“Thus far the evil was not serious and we were the only sufferers. But now some young drunkards go to Megara and carry off the courtesan Simaetha; the Megarians, hurt to the quick, run off in turn with two harlots of the house of Aspasia; and so for three whores Greece is set ablaze. Then Pericles, aflame with ire on his Olympian height, let loose the lightning, caused the thunder to roll, upset Greece and passed an edict, which ran like the song, That the Megarians be banished both from our land and from our markets and from the sea and from the continent.”
This is obviously not true, and it was meant as kind of a nasty joke on Aristophanes’ part, who, I guess, did not get invited to Aspasia’s super fun parties.
The popular satirist Cratinus dubbed Aspasia “Dog-Eyed Whore”, a nasty nickname which followed her afterwards. And she was depicted on various vases and plates from the period bending over to offer up anal sex.
Seriously, guys, the war had nothing to do with her.
I’m inclined to think that “finding a woman to blame a war on” was a bizarre ancient world game. There was just some sort of notion that women were always starting wars, because, look at Helen of Troy!
But, then again, look how common this blame game still is today. Look at how harsh we can be on the wives or girlfriends of professional sports players – or musicians – if those women are perceived to impede, or really even influence, their performance in any way that isn’t appreciated by their many devotees. Meanwhile, politicians’ wives are accused of influencing policy decisions if they appear to have any opinions of their own. Remember Eleanor Roosevelt? What about Hillary Clinton? There’s still a notion, I think, and one that Hitler would back up, that women involved with political men should only be pretty and calm and pleasant, and not opinionated in any way.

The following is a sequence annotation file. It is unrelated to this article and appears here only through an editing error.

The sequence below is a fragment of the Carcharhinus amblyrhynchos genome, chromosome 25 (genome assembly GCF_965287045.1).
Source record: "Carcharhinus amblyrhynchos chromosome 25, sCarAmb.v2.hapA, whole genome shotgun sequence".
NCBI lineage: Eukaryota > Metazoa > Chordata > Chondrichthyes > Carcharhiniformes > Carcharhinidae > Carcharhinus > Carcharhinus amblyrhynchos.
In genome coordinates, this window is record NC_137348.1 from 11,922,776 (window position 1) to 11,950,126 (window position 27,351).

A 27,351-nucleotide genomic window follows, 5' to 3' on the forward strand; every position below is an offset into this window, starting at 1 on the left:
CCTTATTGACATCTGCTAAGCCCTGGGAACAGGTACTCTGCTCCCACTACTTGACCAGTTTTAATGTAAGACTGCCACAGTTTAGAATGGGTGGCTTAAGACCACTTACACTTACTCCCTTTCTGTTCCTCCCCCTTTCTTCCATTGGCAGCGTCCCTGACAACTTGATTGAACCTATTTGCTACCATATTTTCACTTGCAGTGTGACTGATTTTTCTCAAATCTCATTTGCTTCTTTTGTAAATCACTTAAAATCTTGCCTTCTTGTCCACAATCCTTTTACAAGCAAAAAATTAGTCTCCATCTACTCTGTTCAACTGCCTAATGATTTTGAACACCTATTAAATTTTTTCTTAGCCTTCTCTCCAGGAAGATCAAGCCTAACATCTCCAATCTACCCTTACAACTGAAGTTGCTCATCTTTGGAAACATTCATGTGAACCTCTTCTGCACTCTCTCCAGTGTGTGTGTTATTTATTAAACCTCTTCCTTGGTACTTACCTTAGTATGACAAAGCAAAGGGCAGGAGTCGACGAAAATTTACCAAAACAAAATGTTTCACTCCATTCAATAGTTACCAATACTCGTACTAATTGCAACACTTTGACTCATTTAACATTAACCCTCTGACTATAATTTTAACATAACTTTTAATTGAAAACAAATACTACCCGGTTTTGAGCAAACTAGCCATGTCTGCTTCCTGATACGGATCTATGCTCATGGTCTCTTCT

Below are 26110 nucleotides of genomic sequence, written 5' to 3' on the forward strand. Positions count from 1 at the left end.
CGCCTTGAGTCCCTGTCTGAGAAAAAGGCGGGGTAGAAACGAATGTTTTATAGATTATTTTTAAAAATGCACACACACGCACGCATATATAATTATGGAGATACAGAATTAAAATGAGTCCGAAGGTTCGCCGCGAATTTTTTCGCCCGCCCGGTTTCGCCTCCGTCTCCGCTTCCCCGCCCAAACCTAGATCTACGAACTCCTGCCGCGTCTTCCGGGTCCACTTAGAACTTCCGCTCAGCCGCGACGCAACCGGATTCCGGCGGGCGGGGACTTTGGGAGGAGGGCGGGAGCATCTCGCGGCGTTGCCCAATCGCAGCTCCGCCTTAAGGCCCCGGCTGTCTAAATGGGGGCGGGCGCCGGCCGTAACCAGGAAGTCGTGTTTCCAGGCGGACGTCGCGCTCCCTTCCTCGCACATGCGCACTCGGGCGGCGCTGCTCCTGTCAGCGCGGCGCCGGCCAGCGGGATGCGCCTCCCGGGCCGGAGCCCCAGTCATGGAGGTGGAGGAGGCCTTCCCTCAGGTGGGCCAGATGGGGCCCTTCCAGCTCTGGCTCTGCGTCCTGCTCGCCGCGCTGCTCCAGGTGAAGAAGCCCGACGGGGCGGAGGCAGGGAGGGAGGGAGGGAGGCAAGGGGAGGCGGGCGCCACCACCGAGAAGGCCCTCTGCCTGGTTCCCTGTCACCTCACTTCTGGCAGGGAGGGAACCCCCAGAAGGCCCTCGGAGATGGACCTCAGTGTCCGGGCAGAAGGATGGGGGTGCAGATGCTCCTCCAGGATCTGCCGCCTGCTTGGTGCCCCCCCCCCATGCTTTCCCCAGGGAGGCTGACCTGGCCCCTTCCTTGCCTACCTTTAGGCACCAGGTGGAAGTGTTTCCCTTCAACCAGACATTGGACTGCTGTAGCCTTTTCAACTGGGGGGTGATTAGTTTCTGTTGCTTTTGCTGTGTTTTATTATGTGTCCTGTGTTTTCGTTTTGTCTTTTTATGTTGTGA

And, I mean, Aspasia’s house was the center of learning in Athens. Her courses in rhetoric were so popular that some men even brought their wives along. The jig was already up. There was no way she could pretend that she was simply Pericles’ meek plaything.
She still didn’t start any manner of war. Which did not stop an absolutely insane lawsuit.
I know we worry about being in the public eye and being unpopular today, but the worst that will happen is that websites will write nasty comments and you will cry yourself to sleep. Not so in ancient Athens where people could actually take you to court – and potentially have you executed – if they thought badly of you. If social stigma is fearful now, it seems unimaginably terrifying then. Socrates himself was accused and executed for “corrupting the youth of Athens.”
Nine years after the Samian war, at the very beginning of the the Peloponnesian War (431 BCE), the comic poet Hermippus accused Aspasia of pimping Athenian women. Even Pericles’ son, Xanthippus, slandered Aspasia and accused his father of immorality in his private life.
Aspasia was consequently charged with immorality and taken to court.
But she couldn’t appear in court, because foreigners has no legal rights. Someone had to appear on her behalf.
Remarkably – though I don’t know why I should find it remarkable when people behave well, though I seem to – Pericles spoke on her behalf in court. And he spoke so movingly – weeping, apparently, as he did – that the people of Athens agreed that Aspasia had been slandered. She was allowed to go free.
It was an unexpected outcome.
And the time in court actually brought Aspasia and Pericles closer together. Which was good because a devastating plague swept through Athens, killing about a third of the population. Pericles’ two sons were among the victims.Tragically, it was probably brought on by some of Pericles’ own policies, such as housing the army within city walls, which lead to massive overcrowding and poor living conditions in Athens.
Both Pericles and Aspasia survived, but Pericles was supposedly never the same afterwards. He was immediately ousted from office in dishonor.